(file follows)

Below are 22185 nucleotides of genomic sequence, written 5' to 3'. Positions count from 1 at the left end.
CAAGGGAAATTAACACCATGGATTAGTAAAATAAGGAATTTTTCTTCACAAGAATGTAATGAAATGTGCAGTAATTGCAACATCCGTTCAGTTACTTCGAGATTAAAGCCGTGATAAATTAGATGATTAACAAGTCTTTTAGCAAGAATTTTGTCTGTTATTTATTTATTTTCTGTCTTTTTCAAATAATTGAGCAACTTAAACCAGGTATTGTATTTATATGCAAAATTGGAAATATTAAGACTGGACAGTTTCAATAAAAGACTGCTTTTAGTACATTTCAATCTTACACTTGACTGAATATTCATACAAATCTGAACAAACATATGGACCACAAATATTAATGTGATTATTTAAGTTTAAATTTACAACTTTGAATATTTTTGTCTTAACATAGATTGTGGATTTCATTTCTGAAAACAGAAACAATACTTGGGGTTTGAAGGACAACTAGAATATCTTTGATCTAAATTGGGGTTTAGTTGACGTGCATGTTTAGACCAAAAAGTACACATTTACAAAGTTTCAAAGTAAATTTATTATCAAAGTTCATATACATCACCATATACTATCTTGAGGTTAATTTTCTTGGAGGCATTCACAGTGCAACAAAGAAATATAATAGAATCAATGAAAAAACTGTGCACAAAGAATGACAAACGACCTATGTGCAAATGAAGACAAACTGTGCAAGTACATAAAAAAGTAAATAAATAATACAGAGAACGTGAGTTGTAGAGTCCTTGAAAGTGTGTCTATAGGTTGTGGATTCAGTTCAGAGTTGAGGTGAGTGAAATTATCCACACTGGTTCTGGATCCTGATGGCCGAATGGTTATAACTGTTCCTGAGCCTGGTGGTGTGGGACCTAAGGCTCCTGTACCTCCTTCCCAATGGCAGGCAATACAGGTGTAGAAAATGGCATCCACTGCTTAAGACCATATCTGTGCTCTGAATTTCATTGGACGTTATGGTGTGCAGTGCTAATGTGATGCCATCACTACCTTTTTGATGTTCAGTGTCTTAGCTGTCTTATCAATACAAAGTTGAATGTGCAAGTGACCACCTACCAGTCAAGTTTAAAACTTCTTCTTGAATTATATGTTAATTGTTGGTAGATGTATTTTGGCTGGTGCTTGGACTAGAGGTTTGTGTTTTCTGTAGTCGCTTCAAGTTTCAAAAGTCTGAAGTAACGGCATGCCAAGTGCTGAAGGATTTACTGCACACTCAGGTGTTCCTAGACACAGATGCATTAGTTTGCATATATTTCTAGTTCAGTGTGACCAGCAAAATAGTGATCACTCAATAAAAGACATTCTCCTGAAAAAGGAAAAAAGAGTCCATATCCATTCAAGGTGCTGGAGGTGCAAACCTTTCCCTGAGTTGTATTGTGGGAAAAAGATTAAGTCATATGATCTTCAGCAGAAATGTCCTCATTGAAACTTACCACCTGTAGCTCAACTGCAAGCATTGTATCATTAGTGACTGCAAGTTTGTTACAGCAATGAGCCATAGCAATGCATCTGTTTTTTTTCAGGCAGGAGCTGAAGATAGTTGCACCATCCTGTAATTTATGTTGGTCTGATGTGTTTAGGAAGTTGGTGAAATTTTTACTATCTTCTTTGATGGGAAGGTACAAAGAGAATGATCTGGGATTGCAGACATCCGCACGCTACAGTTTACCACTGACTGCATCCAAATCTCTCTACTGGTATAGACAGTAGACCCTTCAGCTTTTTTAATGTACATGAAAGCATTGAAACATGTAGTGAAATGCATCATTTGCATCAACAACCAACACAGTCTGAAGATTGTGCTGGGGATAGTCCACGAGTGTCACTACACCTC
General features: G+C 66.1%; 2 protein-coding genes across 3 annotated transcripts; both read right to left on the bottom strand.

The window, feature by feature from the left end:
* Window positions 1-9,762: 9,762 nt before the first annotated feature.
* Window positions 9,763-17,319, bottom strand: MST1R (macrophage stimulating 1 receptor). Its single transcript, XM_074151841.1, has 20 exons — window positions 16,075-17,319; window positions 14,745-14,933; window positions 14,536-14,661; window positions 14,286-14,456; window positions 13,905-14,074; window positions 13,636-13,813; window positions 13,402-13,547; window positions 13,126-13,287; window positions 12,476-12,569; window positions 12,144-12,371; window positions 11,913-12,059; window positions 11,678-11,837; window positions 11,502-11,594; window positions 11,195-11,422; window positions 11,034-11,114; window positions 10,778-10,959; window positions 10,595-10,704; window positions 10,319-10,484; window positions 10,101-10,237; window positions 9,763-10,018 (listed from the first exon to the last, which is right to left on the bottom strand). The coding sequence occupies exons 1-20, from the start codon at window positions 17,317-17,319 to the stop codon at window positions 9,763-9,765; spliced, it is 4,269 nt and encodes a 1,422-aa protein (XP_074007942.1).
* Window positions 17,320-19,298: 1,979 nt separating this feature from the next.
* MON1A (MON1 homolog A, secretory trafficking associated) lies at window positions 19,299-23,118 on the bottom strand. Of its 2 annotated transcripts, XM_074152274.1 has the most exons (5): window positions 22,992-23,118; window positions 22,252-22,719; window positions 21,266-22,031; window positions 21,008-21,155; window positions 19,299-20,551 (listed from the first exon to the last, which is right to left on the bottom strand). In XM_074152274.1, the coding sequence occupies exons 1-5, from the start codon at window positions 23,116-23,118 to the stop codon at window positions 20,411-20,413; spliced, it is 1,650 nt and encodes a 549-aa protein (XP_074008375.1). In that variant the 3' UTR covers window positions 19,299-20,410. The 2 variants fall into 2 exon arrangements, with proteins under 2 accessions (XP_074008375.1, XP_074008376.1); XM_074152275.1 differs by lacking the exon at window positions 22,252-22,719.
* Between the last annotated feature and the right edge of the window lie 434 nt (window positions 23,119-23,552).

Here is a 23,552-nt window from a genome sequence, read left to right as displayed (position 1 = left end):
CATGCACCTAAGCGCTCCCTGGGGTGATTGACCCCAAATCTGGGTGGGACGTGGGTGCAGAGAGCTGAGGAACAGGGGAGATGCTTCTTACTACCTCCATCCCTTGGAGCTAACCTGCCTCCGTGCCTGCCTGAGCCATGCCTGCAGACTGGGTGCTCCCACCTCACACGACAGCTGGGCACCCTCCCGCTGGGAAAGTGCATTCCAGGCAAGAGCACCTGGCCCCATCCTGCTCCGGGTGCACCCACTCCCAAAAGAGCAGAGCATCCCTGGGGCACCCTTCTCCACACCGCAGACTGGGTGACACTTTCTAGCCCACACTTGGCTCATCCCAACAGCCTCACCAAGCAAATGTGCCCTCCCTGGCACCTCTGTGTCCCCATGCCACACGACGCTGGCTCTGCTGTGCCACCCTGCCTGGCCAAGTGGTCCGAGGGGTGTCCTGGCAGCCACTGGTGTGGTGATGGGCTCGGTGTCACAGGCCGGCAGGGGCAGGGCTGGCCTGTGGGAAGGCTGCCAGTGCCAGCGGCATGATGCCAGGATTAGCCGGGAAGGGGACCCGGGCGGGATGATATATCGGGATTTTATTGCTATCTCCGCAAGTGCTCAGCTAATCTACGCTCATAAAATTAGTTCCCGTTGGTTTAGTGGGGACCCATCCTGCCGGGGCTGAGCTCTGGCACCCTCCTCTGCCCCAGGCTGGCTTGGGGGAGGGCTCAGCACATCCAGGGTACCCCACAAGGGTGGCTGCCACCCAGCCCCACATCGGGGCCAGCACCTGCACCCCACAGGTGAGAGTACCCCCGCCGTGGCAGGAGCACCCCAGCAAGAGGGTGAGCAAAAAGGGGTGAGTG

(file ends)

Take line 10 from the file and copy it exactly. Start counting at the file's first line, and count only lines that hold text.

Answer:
Here is a 23,552-nt window from a genome sequence, read left to right as displayed (position 1 = left end):